3. Should I feed my dog bones?

Cooked bones should never be given to your pet. Cooking (even heating in the microwave) changes the protein and calcium, and the calcium can no longer be absorbed. Cooked bones become sharp needle-like objects that cause constipation. For cleaning pet’s teeth, many dry foods work just as well and are safer, and have dental defence included. Raw bones can be a valuable source of calcium and can be good for your pet’s teeth. However there are some risks, even with feeding raw bones:

  1. Some bones (eg: brisket bones) are very fatty and may cause pancreatitis and gut upsets in susceptible dogs.
  2. Some bones can get caught in your dogs teeth – often rib bones will get stuck across the top of the mouth (commonly American Ribs)
  3. Chicken wings may be swallowed whole, and in rare cases may open up the oesophagus as they go down, and this can be life threatening. Therefore, either cut them up or use chicken necks.

In summary: never feed cooked bones, only ever raw, and supervise your dog when eating bones. Choose bones suitable for your dog’s size.

4. My dog has blood in his poo

This can be serious but not always. If your dog is bright and happy and active this could be a relatively minor problem such as:

  1. Constipation.
  2. Anal gland impaction, infection or an anal gland abscess.
  3. Colitis – an inflammation of the large bowel.
  4. Food allergy or reaction to something eaten.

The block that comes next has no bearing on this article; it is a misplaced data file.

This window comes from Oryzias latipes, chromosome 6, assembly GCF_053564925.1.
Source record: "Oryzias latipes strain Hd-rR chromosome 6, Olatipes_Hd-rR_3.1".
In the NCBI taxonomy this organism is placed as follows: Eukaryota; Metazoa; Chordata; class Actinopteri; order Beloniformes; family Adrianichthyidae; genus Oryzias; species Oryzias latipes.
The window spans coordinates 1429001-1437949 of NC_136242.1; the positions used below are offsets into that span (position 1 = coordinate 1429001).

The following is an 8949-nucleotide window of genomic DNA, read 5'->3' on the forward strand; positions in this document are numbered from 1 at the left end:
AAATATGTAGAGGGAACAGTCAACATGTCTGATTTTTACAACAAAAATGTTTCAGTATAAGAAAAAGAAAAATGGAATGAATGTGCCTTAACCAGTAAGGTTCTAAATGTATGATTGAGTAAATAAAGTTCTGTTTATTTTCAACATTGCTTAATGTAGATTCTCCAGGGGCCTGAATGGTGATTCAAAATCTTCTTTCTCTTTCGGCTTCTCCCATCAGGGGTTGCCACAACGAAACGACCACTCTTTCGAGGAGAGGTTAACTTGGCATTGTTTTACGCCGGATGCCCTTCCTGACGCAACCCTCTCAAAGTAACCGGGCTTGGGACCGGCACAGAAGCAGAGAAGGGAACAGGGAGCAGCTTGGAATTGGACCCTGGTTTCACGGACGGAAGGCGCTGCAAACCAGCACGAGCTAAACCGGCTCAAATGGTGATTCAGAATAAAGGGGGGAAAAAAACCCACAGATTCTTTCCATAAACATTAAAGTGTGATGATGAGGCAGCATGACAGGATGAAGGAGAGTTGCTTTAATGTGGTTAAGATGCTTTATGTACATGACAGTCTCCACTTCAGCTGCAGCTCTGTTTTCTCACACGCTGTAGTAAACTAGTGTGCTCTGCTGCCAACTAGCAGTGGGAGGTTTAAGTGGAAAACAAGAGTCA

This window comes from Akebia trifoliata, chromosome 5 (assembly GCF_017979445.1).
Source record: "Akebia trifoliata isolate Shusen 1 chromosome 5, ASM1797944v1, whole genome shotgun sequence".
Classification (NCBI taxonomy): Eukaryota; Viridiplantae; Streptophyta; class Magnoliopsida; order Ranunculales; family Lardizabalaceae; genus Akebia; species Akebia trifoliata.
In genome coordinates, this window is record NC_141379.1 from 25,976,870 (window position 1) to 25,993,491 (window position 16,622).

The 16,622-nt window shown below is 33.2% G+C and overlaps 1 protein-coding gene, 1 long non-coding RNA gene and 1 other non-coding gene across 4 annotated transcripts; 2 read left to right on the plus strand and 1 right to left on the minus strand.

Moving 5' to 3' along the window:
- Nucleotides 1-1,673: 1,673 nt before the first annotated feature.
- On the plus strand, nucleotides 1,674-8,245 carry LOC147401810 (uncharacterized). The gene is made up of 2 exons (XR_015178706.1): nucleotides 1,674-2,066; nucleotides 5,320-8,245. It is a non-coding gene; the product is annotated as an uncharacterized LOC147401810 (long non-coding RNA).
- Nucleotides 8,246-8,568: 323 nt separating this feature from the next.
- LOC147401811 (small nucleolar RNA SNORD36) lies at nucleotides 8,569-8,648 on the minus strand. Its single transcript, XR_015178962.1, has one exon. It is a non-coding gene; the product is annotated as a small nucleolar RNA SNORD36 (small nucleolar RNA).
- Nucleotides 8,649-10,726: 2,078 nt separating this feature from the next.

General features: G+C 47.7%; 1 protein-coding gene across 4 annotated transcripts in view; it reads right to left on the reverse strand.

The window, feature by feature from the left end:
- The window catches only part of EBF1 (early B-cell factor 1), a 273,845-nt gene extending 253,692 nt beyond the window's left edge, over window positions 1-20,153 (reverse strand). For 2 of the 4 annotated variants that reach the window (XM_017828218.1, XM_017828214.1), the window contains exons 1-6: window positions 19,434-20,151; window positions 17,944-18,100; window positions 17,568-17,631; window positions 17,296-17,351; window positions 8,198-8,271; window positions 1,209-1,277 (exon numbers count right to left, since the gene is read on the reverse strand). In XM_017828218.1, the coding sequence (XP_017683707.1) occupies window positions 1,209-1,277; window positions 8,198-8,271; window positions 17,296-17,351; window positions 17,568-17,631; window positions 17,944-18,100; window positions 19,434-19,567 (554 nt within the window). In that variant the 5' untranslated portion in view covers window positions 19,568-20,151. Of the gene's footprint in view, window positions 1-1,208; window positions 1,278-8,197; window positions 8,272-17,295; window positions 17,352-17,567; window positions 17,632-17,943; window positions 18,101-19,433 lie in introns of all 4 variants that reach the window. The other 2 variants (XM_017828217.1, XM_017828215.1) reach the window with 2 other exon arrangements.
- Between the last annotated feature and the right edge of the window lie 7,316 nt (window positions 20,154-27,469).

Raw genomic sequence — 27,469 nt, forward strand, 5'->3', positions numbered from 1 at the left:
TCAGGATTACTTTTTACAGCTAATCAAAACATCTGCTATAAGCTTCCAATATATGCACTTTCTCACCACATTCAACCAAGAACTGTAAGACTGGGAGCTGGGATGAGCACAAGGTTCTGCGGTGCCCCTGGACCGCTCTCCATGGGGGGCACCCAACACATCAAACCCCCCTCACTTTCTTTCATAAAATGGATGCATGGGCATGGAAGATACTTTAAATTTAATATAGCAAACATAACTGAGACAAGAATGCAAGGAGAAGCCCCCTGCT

You will need to get help from your vet with these problems, but if your dog is unwell then it is likely to be more serious and you need to go your vet fast.
The worrying possibilities are:

  1. Intussusceptions
  2. Parvovirus
  3. Haemorrhagic gastroenteritis
  4. Cancer

So as a precaution your vet should check any bleeding concerns.

5. How can I get rid of fleas from my pet?

Fleas are very successful parasites and they are very difficult to get rid of. Often you will check your pet and not find any fleas but remember fleas only jump to your pet to feed. They spend 95% of their time in the environment (your home and yard) and only 5% on your pet. It is very easy to miss them.
It is unreliable to expect all homes to be flea free. Even when you are using effective flea control products, re-infection happens. Fleas will try and infest your pet and home and it may take up to 24 hours for your flea control to kill them after they jump on.
If you are having a flea problem:

  1. Use an effective flea control product such as Frontline Spray or Frontline Top Spot. Revolution and Advantage are also available. It is best to treat every three weeks to break the cycle.
  2. Treat all animals in your home and yard.
  3. Use the correct dose and apply to the skin not the hair. Make sure you separate the application of the flea control from bathing. When you shampoo your pet it washes out the oils in the coat so the flea control product does not work as well.
  4. Identify flea nests and specifically treat those areas where fleas are breeding. Common problems are under the house or deck, under shrubs in your yard, pet bedding, under the furniture, and anywhere there are carpets, mats or kennels. Remember sometimes the flea nest is next door.